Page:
When I was in my early twenties, I travelled to many places all over the surface of the earth in search of my greater meaning. I met many interesting characters. There were the cobwebs in abandoned buildings, old dolls who complained of their masters leaving them behind and one very interesting piece of fluff that had travelled through time and space, only to settle back in the area it first flew from.
Though each of these characters had interesting stories to tell, one that struck me the most peculiar was the eye of a needle I met.
I was just beginning to think that my entire journey of finding the greater meaning was a waste. I had left the semi-comfortable life I’d known in search of it. When I first got the urge to find it, I was a mere teenager. I was part of an entire piece of fabric, worn out so many times, by so many different humans, that I felt lost. Tired.
As a piece of thread, I was optimistic and was transformed - through one machine and the next - into a new being that I did not recognize. I was loved, I was appreciated and I was worn. But I soon learned the hard way that to be worn once was okay, twice was fine too, but more you were worn, the more you were stretched and tired. I didn’t realize it at first, but there was a limit. I was crossing that at a speed too fast to be heathy – and I didn’t know until it was too late.
I was resting from one particularly long wearing when it struck me how tired I really was. It wasn’t until much later, when I was put to rest in the back cupboard next to some old furniture that the seriousness of my condition really struck me, and I realized I had to leave. It was when I saw a tiny piece of cloth, absolutely worn out but not given up. It refused to budge and while it thought it was being brave, I knew that it was close to collapsing. What happens to a useless cloth? I had no idea…but I wasn’t about to find out. I decided in that moment that I was not going to be like it. I left. I started again.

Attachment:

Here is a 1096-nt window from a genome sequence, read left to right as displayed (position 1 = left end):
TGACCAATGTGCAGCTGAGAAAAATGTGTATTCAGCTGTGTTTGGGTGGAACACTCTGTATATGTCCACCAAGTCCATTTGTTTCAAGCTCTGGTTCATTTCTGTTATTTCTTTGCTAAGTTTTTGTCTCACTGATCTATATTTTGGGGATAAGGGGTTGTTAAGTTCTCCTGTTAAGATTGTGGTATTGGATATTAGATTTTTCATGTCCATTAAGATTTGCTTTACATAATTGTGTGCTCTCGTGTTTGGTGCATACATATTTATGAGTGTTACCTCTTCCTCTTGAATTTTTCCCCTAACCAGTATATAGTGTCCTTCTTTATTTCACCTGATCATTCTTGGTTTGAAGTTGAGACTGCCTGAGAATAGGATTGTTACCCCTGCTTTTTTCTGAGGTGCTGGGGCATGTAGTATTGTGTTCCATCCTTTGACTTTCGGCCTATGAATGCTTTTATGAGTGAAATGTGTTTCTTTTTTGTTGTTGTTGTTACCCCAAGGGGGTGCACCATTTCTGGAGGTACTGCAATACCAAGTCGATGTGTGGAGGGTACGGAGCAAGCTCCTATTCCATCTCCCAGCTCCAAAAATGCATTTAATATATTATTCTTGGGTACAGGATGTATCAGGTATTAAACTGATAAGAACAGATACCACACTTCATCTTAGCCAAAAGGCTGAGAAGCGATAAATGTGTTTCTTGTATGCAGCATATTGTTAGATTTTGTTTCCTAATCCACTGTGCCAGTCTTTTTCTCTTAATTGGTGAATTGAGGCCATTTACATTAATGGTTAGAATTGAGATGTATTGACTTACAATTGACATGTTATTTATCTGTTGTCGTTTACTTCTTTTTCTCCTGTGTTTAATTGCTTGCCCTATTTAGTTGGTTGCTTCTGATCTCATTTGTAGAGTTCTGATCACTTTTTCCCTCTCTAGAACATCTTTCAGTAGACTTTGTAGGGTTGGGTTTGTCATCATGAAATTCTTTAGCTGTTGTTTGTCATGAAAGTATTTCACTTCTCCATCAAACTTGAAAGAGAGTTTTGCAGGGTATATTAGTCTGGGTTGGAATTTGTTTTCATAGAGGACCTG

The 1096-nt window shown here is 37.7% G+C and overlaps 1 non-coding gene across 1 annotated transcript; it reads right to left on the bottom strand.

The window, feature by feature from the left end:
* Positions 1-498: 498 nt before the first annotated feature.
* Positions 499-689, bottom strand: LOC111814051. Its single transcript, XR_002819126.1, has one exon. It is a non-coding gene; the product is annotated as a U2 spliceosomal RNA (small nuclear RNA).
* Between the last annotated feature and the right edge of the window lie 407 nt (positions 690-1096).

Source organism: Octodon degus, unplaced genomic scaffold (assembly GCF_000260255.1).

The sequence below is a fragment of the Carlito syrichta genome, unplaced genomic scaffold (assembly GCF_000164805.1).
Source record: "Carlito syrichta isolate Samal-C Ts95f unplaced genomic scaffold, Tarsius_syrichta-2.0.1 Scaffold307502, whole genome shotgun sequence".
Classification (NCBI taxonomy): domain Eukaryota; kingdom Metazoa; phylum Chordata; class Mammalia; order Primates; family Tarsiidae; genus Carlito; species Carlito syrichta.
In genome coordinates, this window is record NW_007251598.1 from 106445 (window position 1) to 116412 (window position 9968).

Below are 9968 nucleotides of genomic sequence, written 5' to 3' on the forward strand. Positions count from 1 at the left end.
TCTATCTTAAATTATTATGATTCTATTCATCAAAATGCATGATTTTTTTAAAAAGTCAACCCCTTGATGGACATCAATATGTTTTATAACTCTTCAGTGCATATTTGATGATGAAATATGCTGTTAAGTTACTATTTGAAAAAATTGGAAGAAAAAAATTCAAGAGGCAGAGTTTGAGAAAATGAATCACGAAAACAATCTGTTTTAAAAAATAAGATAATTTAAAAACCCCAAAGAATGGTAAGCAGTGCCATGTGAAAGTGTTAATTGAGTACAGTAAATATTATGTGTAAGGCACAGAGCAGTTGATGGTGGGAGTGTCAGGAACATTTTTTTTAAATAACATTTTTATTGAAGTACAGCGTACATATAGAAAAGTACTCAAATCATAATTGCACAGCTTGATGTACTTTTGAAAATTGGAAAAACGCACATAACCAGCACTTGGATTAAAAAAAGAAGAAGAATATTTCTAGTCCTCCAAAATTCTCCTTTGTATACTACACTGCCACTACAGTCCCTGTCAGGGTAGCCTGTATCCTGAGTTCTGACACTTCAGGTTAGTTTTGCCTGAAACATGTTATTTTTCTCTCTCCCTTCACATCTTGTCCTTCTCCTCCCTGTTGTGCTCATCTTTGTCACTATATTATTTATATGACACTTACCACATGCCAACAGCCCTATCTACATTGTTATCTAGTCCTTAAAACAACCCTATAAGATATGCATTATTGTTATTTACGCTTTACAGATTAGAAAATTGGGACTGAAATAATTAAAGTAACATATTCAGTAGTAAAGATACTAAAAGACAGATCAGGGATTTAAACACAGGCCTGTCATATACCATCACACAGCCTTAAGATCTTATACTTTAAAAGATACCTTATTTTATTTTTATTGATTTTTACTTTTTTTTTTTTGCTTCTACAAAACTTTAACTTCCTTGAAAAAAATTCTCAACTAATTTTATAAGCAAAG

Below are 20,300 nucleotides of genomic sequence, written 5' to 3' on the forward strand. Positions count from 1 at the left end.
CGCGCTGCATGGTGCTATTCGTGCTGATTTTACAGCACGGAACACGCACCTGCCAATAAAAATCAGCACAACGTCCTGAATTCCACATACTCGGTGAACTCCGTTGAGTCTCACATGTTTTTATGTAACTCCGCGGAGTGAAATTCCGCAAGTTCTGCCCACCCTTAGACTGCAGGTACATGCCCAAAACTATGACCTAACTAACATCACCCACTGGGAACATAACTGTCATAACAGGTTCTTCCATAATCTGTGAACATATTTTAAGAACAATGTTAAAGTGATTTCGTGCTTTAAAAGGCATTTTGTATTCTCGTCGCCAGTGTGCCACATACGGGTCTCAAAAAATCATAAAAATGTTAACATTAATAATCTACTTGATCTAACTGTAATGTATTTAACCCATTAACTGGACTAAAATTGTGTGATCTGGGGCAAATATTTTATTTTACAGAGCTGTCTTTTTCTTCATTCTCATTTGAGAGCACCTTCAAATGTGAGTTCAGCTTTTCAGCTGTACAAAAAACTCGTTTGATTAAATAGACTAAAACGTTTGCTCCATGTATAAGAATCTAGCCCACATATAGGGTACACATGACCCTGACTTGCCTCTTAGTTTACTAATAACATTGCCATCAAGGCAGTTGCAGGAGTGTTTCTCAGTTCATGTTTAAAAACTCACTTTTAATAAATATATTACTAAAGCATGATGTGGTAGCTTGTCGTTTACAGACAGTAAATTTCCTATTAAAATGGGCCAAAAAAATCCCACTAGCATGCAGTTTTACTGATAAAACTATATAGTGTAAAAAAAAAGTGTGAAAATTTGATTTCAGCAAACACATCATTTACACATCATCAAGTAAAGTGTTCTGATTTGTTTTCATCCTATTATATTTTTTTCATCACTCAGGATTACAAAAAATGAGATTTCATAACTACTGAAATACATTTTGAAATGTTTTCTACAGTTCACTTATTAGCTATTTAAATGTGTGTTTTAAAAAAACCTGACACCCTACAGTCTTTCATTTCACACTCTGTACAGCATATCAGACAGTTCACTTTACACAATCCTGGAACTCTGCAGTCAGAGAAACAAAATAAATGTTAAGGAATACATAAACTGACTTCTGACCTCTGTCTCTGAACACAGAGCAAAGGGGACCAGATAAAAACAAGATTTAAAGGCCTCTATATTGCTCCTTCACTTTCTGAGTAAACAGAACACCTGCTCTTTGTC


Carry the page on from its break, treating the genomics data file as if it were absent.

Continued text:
To go back from a piece of cloth to my original self was hard. I remembered how I was and how I wanted to be, but to want to be something is not the same thing as actually feeling it. I was an energetic piece of thread who put in all it had to be what it was – useful.
But to whom? And at what cost?
So when I left, I travelled, I went to places far and wide in search of my original self. I met lots of characters, as I mentioned, but I never met the old me. It was useless, I decided, one cold January evening. I had lost more of myself than when I was in that back cupboard. Now, there was no going back.
And it was then, that I met an eye of a needle. It was a chance meeting, really. The eye says it was fate. She told me stories of how she’d been molded from a piece of iron into this eye and the process had been full of delicacy and love. She was respected, feared and resented, all in one go. But she had one difference from me. She had faith.
She had faith in herself, in her ability and her meaning to her was clear. She was here to help create something magnificent, but not at the cost of her own well-being. She wanted to spread joy, but not at the expense of her own. She always put herself first. Perhaps this is why she was feared. But she wasn’t just feared, resented or respected. She was admired. She knew her place in her own mind, and put herself up on her own pedestal. Her respect for others came from a place of self-confidence. She knew what she had to do, how much she had to do, and she knew the only approval she needed was her own.
I longed to be like her. I decided to be like her. I promised and swore I would be like her. But I couldn’t. I gave it all I had. I thought how I thought she would. I spoke to people in the same calm voice as hers. I even tried out her own tasks. I just failed and it made me feel worse. I wasn’t fitting into her shoes.
I was swimming with all my might to try to keep my head above the water – to try and stay afloat. It was a struggle and I thought if I keep struggling, I would keep from drowning. I looked at her and saw that she was floating peacefully over each wave the rough ocean would throw at her. While I would be dragged underwater with each wave and have to push against my might to surface again; each wave would carry her upon it gently, like they went hand in hand.
I was exhausted once more. I thought this eye of a needle had shown me the path to my greater meaning but all I was doing was spending my energy to stay afloat. I looked at her with closing eyes, this was it, I was about to give up.
As my eyes closed, it struck me – almost as if in a dream. Her head….so different from my own. She was an eye. An eye of a needle. I wasn’t. We weren’t the same character. What worked for her would never work for me. I was going from being me, a thread to a piece of cloth…I couldn’t become a needle. If I was to go back, I would have to become a thread.
I had to do what worked for me, and not for anyone else. No one could tell me what to do, only I knew. I knew what I had to do. And now, I just needed to have faith in myself.
Finally, I, the thread, had found my soul...or at least was on my way there.